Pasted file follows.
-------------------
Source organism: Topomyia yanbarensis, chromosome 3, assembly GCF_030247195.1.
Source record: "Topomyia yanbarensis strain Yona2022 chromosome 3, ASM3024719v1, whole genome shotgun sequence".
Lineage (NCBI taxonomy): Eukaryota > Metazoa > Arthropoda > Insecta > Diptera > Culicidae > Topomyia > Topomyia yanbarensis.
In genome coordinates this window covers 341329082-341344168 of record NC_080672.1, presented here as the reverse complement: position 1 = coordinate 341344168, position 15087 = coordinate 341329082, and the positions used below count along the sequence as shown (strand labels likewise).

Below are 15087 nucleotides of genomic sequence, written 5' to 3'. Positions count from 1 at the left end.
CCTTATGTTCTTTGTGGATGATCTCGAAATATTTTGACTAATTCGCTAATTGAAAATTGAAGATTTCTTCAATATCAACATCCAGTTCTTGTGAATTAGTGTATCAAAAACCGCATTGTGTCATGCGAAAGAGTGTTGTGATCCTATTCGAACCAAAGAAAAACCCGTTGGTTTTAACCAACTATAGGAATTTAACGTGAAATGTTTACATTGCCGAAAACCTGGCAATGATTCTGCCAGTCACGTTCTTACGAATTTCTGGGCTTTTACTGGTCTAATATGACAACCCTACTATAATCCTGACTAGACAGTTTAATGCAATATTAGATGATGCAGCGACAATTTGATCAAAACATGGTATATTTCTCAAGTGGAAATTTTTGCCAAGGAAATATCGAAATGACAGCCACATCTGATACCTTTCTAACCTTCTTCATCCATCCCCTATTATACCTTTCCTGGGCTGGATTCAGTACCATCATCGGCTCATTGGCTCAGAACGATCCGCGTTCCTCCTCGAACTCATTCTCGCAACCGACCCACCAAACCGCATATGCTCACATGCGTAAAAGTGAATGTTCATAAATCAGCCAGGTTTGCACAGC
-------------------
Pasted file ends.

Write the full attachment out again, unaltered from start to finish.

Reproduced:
Source organism: Topomyia yanbarensis, chromosome 3, assembly GCF_030247195.1.
Source record: "Topomyia yanbarensis strain Yona2022 chromosome 3, ASM3024719v1, whole genome shotgun sequence".
Lineage (NCBI taxonomy): Eukaryota > Metazoa > Arthropoda > Insecta > Diptera > Culicidae > Topomyia > Topomyia yanbarensis.
In genome coordinates this window covers 341329082-341344168 of record NC_080672.1, presented here as the reverse complement: position 1 = coordinate 341344168, position 15087 = coordinate 341329082, and the positions used below count along the sequence as shown (strand labels likewise).

Below are 15087 nucleotides of genomic sequence, written 5' to 3'. Positions count from 1 at the left end.
CCTTATGTTCTTTGTGGATGATCTCGAAATATTTTGACTAATTCGCTAATTGAAAATTGAAGATTTCTTCAATATCAACATCCAGTTCTTGTGAATTAGTGTATCAAAAACCGCATTGTGTCATGCGAAAGAGTGTTGTGATCCTATTCGAACCAAAGAAAAACCCGTTGGTTTTAACCAACTATAGGAATTTAACGTGAAATGTTTACATTGCCGAAAACCTGGCAATGATTCTGCCAGTCACGTTCTTACGAATTTCTGGGCTTTTACTGGTCTAATATGACAACCCTACTATAATCCTGACTAGACAGTTTAATGCAATATTAGATGATGCAGCGACAATTTGATCAAAACATGGTATATTTCTCAAGTGGAAATTTTTGCCAAGGAAATATCGAAATGACAGCCACATCTGATACCTTTCTAACCTTCTTCATCCATCCCCTATTATACCTTTCCTGGGCTGGATTCAGTACCATCATCGGCTCATTGGCTCAGAACGATCCGCGTTCCTCCTCGAACTCATTCTCGCAACCGACCCACCAAACCGCATATGCTCACATGCGTAAAAGTGAATGTTCATAAATCAGCCAGGTTTGCACAGC